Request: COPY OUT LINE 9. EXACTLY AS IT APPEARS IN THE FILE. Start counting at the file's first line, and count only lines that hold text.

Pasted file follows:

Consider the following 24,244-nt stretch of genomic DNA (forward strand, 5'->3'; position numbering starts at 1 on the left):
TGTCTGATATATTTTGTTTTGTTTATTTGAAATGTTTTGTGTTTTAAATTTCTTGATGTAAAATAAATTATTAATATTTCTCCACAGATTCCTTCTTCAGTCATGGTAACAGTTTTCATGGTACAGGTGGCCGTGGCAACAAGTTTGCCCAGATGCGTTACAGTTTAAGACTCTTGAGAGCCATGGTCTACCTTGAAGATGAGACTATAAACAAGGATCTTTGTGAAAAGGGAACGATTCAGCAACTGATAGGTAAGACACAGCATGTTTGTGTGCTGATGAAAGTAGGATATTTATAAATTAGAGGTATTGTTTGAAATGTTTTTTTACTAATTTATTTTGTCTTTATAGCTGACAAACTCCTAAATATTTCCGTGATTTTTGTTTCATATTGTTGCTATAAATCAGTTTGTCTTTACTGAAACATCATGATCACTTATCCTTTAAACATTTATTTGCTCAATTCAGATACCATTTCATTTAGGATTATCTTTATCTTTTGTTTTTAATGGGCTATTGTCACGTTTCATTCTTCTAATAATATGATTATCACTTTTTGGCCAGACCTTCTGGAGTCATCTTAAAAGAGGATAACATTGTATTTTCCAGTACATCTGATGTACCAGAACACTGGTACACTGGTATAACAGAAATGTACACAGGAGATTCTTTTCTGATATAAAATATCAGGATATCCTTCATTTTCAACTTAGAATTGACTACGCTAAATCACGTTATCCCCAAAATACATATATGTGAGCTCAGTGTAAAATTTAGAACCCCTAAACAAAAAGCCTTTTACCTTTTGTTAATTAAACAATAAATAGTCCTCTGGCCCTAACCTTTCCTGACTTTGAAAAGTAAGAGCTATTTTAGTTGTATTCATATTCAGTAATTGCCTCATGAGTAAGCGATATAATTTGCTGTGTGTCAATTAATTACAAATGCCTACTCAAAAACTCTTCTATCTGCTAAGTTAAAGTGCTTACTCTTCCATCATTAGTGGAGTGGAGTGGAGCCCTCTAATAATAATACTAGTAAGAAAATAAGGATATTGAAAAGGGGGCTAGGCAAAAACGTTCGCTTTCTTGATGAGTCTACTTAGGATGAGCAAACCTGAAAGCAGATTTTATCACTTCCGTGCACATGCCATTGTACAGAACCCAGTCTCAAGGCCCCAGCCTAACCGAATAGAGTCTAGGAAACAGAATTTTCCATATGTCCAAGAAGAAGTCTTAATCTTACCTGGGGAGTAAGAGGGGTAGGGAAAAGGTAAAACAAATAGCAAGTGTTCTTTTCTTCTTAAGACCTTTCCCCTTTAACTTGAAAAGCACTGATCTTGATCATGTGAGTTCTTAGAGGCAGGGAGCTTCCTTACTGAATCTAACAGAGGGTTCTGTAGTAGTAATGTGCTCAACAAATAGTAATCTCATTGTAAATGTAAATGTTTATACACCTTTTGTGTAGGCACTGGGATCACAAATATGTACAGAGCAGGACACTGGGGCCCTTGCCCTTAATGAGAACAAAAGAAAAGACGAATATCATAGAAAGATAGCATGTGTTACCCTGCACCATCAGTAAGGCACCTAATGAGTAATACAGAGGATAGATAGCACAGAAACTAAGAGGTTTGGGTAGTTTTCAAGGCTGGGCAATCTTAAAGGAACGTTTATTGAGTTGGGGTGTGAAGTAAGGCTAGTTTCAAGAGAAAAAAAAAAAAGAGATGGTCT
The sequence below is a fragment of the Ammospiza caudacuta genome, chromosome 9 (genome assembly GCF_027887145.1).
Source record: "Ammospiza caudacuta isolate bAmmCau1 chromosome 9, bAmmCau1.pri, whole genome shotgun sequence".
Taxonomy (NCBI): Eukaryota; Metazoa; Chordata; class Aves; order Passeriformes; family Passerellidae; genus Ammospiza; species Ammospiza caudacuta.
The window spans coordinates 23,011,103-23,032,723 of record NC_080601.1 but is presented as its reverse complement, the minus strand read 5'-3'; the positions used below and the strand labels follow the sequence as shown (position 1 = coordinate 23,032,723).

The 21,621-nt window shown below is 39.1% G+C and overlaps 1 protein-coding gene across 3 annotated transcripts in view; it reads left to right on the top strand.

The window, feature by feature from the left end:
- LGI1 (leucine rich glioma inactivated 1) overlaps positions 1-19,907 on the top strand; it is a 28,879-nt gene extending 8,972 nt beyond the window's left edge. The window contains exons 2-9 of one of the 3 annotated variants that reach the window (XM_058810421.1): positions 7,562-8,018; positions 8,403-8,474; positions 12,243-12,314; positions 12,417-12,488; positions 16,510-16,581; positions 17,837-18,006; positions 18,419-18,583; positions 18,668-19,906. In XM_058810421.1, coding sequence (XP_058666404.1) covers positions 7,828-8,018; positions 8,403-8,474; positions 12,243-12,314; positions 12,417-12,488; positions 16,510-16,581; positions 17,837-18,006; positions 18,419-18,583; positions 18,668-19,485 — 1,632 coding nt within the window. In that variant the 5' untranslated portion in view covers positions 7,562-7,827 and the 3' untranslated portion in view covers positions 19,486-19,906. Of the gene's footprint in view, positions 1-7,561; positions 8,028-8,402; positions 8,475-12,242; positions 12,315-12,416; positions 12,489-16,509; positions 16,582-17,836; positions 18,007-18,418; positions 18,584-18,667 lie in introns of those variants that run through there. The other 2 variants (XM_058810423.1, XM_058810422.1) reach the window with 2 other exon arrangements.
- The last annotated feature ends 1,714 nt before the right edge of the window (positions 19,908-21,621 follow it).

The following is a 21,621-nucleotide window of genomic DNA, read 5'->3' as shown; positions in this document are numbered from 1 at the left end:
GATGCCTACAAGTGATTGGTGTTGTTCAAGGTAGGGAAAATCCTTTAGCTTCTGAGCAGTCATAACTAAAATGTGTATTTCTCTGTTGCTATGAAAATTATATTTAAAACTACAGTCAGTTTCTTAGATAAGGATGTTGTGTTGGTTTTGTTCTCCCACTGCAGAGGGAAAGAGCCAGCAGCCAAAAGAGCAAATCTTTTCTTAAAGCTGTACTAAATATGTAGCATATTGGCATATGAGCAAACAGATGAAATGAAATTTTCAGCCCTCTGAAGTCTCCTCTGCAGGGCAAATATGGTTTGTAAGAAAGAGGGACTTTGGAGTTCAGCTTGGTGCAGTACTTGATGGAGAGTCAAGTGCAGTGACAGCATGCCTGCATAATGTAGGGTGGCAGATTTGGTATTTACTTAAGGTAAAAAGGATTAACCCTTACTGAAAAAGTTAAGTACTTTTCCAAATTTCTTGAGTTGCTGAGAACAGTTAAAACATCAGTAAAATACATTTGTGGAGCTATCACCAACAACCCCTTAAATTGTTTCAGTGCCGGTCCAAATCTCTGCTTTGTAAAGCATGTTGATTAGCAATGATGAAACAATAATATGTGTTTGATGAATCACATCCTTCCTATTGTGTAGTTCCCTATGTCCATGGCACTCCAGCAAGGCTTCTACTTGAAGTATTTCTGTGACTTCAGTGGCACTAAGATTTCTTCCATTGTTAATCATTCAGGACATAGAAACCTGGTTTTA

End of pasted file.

- LGI1 (leucine rich glioma inactivated 1) overlaps positions 1-19,907 on the top strand; it is a 28,879-nt gene extending 8,972 nt beyond the window's left edge. The window contains exons 2-9 of one of the 3 annotated variants that reach the window (XM_058810421.1): positions 7,562-8,018; positions 8,403-8,474; positions 12,243-12,314; positions 12,417-12,488; positions 16,510-16,581; positions 17,837-18,006; positions 18,419-18,583; positions 18,668-19,906. In XM_058810421.1, coding sequence (XP_058666404.1) covers positions 7,828-8,018; positions 8,403-8,474; positions 12,243-12,314; positions 12,417-12,488; positions 16,510-16,581; positions 17,837-18,006; positions 18,419-18,583; positions 18,668-19,485 — 1,632 coding nt within the window. In that variant the 5' untranslated portion in view covers positions 7,562-7,827 and the 3' untranslated portion in view covers positions 19,486-19,906. Of the gene's footprint in view, positions 1-7,561; positions 8,028-8,402; positions 8,475-12,242; positions 12,315-12,416; positions 12,489-16,509; positions 16,582-17,836; positions 18,007-18,418; positions 18,584-18,667 lie in introns of those variants that run through there. The other 2 variants (XM_058810423.1, XM_058810422.1) reach the window with 2 other exon arrangements.